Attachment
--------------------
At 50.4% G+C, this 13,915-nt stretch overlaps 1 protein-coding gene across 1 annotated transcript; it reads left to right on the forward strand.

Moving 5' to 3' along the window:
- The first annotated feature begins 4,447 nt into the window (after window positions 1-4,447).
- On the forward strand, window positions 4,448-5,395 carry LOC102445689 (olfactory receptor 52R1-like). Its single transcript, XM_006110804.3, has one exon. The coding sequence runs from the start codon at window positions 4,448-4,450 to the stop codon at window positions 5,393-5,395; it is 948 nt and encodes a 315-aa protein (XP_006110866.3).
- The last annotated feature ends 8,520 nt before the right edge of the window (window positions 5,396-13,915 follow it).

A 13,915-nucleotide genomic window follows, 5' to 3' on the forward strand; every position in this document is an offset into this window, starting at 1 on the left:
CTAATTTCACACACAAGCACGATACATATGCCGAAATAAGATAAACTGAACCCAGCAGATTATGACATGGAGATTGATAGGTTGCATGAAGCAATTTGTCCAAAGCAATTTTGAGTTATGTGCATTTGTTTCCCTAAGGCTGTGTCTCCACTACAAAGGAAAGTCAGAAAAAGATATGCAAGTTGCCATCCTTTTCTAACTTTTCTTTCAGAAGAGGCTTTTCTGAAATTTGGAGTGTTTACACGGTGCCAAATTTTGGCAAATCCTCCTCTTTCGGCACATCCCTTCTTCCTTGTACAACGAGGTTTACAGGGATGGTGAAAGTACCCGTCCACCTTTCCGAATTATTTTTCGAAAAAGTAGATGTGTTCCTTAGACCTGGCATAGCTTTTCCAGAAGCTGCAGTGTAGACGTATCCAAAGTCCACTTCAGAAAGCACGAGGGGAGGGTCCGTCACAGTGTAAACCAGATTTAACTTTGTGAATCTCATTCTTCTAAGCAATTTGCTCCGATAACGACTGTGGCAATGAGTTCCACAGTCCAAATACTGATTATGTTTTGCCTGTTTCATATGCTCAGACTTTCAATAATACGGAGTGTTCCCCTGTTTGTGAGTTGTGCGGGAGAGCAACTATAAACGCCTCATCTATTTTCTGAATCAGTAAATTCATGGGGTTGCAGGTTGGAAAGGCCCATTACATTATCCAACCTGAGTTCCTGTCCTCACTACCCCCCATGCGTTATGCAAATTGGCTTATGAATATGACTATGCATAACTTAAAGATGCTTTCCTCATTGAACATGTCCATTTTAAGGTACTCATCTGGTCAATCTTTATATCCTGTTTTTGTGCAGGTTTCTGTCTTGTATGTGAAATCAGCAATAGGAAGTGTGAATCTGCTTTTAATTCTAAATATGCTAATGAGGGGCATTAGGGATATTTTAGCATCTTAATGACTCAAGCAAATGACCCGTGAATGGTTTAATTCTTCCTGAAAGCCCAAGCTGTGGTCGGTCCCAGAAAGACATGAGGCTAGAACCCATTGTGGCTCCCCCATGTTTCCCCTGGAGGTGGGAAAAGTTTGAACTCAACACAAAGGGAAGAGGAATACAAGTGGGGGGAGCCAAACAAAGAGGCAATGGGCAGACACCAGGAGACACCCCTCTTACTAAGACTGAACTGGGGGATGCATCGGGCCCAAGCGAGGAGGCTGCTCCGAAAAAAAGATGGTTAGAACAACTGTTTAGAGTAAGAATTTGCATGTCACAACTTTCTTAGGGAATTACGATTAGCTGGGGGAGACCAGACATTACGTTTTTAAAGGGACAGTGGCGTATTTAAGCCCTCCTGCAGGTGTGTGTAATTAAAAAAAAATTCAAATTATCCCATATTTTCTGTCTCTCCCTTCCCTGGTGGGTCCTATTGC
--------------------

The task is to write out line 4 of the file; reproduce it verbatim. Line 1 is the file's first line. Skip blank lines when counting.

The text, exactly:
- On the forward strand, window positions 4,448-5,395 carry LOC102445689 (olfactory receptor 52R1-like). Its single transcript, XM_006110804.3, has one exon. The coding sequence runs from the start codon at window positions 4,448-4,450 to the stop codon at window positions 5,393-5,395; it is 948 nt and encodes a 315-aa protein (XP_006110866.3).